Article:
DAHLGREN, Va. –
“At this rate, the Navy will have no problems left to solve.” These are the words of Dr. Emily Stoneham for her nomination of Emily Johnson, F/A-18 Human Factors Lead from Naval Air Weapons Station China Lake, for the 2022 Naval Laboratory and Centers Coordinating Group G. Dennis White Early Career Human Systems Integration (HSI) Practitioner Award. According to the award, recipients must show “excellence in the pursuit of developing safe and effective systems for the Warfighter.”
Dr. Brett Seidle, Deputy Assistant Secretary of the Navy Research, Development, Test and Engineering, presented the award to Johnson and spoke to the legacy of the late White. “It was pretty clear to me that during his almost 40 years of service, he made a huge impact on others,” said Seidle. “Not only did Dennis make a huge impact during his life, but he is still making an impact here today.”
The G. Dennis White Award is in honor of Dennis White, who passed in 2017, and his legacy to HSI. White’s daughter, Bridget, spoke to her father’s legacy and love for helping develop the next wave of leadership. “I think when he came into HSI, it was one of those things that grew with him as he grew as a leader within the civilian government,” White said. “He saw an opportunity, which was to take younger people – who were younger at least in their careers even if not younger in age – and give them opportunities to not just learn, but also to put into practice all of the different attributes of cooperation, courageousness, proactivity, flexibility and persistence.”
“Consistently since he passed, I have had nothing but people come and tell me and give me examples of how extraordinary he was,” White said. “I think for me what this award does is remind me that one person can actually make a huge difference not only in the lives of other people, but on an institution, on a discipline and ultimately on the lives of sailors. It is important to continue recognizing early career practitioners and enable them to do their job to the best of their ability with encouragement and guidance,” White stated.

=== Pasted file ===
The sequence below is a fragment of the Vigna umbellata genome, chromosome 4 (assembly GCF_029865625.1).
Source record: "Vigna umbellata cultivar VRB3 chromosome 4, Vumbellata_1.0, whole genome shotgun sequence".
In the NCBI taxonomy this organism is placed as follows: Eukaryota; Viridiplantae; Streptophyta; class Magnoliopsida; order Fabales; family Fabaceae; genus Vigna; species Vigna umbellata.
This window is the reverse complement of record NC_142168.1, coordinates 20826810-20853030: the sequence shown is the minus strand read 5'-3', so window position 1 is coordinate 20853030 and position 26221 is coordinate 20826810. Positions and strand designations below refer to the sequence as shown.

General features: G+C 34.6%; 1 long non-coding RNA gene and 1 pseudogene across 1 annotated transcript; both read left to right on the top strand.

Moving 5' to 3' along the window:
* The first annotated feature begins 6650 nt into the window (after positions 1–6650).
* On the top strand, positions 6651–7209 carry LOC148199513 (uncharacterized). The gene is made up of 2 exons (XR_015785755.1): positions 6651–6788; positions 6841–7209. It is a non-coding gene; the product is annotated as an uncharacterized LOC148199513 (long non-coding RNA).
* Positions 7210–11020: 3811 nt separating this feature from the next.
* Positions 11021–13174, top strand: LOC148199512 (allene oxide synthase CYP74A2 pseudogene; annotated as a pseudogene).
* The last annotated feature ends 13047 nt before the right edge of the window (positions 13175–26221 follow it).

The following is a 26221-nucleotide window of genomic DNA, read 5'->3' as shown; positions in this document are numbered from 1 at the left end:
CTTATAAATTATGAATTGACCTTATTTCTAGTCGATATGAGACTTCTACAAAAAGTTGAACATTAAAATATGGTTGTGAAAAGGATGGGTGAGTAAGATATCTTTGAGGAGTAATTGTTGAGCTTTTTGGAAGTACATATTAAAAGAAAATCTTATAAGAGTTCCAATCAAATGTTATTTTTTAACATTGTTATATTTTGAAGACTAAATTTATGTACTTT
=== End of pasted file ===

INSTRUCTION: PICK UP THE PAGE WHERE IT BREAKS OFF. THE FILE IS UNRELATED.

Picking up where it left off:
As a Navy kid, Johnson bounced around the country and the world to many different places, but ended up calling China Lake home. She received her bachelor’s of psychology with emphasis in neuroscience from Pacific University, and is currently working to obtain her master’s in human factors with an emphasis in systems engineering from Embry-Riddle Online. She began her journey at China Lake just shy of three years ago, where her supervisor quickly noticed her passion and dedication for the job. “I went into this position not knowing anything really because I worked with neuroscience,” Johnson noted. “I had not really dealt with the cognitive side of psychology which is a lot of what we focus on. So it was a huge learning curve. It was really fun though to navigate.”
Johnson has even begun giving back to the next wave of employees. “I actually wrote everything down as I was doing it so I could teach other people who are coming in because it is hard to understand and adjust when you first start, so I’ve developed some resources for new individuals. I learn pretty quickly, and I like to pass that knowledge along as I learn it,” Johnson said.
Johnson was recognized for “implementing human integrations into the Enterprise Data Fusion’s team agile processes in a positive manner,” according to the letter of recognition. Johnson expressed it was a total surprise to find out she was the award winner. “It is such an honor! I was so surprised and there were definitely some happy tears.”
Since 2017, Naval Surface Warfare Center Dahlgren Division continues to honor White’s legacy and service with the presentation of the award to one outstanding individual who exemplifies qualities of cooperativity, courageousness, proactivity, flexibility and persistence.